On Primal Scream‘s Beautiful Future, the customarily angsty and vaguely paranoid political rhetoric of Bobby Gillespie’s lyrics is married to a selection of retro sounds which push the ‘upbeat’ button more often than, say, anything on 1999 album XTRMNTR. Presumably the plan is to infuse a little piquant invective – as Ben Elton put it, “a liddle bit o’ politics” – into the brains of factory workers, office drones and old grey men whistling along to the radio. Then, rise up, smash the oppressors, seize nirvana; a beautiful future indeed.
Except that it’s difficult to get over the prescriptive nature of such an idea and find much soul behind it. What happened to truth, and beauty, and creating art from the heart? And anyway, isn’t it a little patronising to assume that we’re somatised automatons, waiting for the rock god to lead us out of the shadows?
Bobby G is in danger of turning into one of those grumpy, manipulative, rich old white men he so despises – although obviously with nattier clothes and a better haircut. Mind you, it’s also possible to read the sentiments as being directed by Gillespie at Gillespie, as a form of self-chastisement resulting from his status as part of the rock establishment. It’s unnecessarily charitable to believe he wants listeners to rise up and cut him down, however.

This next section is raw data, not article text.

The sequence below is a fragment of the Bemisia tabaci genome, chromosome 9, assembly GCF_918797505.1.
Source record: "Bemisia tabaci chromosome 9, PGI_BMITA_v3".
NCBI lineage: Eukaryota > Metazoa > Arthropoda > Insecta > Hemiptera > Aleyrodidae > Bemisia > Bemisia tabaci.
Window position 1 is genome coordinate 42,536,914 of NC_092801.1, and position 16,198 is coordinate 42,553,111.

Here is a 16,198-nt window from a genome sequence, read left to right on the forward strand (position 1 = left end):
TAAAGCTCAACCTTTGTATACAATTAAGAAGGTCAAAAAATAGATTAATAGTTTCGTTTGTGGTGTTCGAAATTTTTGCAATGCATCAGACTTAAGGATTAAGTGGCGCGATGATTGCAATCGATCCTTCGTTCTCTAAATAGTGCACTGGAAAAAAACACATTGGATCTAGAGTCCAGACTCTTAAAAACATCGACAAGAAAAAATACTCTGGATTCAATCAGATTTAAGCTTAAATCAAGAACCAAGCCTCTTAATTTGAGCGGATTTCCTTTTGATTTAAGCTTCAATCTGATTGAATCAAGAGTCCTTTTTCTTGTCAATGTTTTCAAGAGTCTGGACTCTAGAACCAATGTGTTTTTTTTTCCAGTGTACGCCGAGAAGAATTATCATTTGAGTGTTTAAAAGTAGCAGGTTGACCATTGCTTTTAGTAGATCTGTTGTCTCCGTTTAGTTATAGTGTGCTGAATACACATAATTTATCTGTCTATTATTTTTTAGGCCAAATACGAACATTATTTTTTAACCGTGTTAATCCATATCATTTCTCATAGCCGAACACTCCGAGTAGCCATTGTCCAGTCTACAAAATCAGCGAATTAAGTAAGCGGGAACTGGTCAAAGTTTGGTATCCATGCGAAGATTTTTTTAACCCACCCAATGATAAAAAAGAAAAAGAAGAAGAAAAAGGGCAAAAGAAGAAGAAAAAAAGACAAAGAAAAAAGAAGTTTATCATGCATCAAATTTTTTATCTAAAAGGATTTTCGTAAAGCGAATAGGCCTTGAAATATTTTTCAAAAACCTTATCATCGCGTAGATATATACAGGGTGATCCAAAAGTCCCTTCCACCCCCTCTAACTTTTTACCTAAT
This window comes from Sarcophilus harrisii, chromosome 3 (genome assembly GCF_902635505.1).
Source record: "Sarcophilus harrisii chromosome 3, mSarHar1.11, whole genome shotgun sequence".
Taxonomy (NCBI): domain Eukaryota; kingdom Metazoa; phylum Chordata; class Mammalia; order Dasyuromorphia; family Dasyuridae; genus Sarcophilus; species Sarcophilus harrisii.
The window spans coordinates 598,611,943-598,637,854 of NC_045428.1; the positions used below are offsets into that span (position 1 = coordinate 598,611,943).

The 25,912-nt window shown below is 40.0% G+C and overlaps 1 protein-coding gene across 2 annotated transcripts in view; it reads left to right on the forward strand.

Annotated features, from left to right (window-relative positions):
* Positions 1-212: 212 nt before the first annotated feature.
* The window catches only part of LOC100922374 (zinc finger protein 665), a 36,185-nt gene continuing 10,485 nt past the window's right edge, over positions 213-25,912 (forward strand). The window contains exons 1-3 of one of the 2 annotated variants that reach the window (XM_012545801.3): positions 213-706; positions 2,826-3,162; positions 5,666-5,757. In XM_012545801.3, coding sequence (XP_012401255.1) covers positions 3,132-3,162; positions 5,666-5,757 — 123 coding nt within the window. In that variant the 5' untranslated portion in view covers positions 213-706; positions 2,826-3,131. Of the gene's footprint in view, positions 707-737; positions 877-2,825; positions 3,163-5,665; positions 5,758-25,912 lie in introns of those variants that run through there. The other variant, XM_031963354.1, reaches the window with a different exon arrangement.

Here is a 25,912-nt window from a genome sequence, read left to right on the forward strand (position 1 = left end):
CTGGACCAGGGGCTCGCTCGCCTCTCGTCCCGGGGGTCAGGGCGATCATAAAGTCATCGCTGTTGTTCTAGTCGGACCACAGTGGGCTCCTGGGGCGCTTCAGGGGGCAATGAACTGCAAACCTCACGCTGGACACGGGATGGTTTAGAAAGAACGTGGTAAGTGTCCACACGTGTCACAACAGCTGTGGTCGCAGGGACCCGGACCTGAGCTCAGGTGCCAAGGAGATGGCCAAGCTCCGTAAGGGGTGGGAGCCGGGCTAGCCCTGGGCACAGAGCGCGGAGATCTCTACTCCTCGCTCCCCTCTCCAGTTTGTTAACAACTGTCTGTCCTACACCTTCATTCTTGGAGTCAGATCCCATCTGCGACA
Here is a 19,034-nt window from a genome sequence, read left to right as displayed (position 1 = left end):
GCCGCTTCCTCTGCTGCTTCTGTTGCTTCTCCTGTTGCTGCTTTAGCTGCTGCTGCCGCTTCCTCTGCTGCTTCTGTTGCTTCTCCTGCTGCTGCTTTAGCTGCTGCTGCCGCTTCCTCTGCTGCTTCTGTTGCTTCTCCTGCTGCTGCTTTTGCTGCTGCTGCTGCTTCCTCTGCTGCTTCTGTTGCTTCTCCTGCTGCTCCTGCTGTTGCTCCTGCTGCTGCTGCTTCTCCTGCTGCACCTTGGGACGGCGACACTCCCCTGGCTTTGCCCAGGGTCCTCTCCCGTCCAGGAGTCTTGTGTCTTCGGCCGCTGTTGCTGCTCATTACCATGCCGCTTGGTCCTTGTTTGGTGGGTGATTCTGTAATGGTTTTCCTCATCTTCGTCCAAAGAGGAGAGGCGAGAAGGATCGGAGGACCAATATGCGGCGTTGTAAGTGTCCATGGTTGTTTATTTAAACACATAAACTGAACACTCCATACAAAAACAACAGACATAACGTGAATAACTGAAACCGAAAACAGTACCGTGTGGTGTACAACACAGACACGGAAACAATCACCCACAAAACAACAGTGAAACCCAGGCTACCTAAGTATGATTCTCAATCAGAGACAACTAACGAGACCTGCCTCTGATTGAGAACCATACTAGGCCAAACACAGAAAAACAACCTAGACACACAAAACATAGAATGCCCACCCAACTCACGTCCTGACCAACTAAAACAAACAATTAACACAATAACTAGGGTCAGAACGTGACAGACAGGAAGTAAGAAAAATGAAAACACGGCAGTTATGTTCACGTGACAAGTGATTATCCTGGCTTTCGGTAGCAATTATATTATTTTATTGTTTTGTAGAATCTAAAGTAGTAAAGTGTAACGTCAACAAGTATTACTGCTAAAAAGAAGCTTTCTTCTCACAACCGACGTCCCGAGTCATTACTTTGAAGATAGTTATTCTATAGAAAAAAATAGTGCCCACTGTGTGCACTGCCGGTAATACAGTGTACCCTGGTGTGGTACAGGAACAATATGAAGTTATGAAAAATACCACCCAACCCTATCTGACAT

There’s no doubt the band are committed to looking like they have their finger on the pulse, with Björn Yttling of Scandi whistlers Peter Bjorn and John, and Bloc Party knob-twiddler Paul Epworth, producing. CSS‘s pretty vacant fashion idol singer Lovefoxxx hisses in the background on I Love To Hurt (You Love To BeHurt), and in what is possibly an odd nod to Guilty Pleasures, a cover of Fleetwood Mac‘s Over And Over involving Linda Thompson (folk! It’s well hip, Bobby!) features.
Opener Beautiful Future clangs bells, choruses oh-oh, and stabs simply at a jolly, repetitive piano melody while Gillespie lectures with “you’re only free to buy the things you can afford.” Worryingly, Uptown adopts a walking-pace rhythm that’s no doubt influenced by the vogue for rediscovering the ’80s – yet here, the step is closer toScottish cohorts Texas.
Subtlety is at a premium too, with Zombie Man conforming to the Scream’s blueprint for the ugly Rolling Stones-y blues-rocker (think Give Out But Don’t Give Up, rather than Riot City Blues). Gillespie’s love of the band Suicide is well documented, and I Love To Hurt pulses with the fast pss-tsh-pss-tsh rhythm Alan Vega’s group made their trademark.
Clichéd rawk guitar lines – guest twanger Josh Homme, consider yourself suitably chastised – on Necro Hex Blues; washy synths on Can’t Go Back; crass lyrics on Suicide Bomb (“Black hair, dress so tight/If looks could kill”) mean it’s surprising that the record has legs enough to stand, but a honed sense of professionalism, one that combines the themes of the band’s eight previous studio albums, saves the ensemble. The inclusion of a second, single version of The GloryOf Love is certainly unnecessary, but may shift a few copies of said single. Music that pays the mortgage is hardly rock ‘n’ roll, though, is it?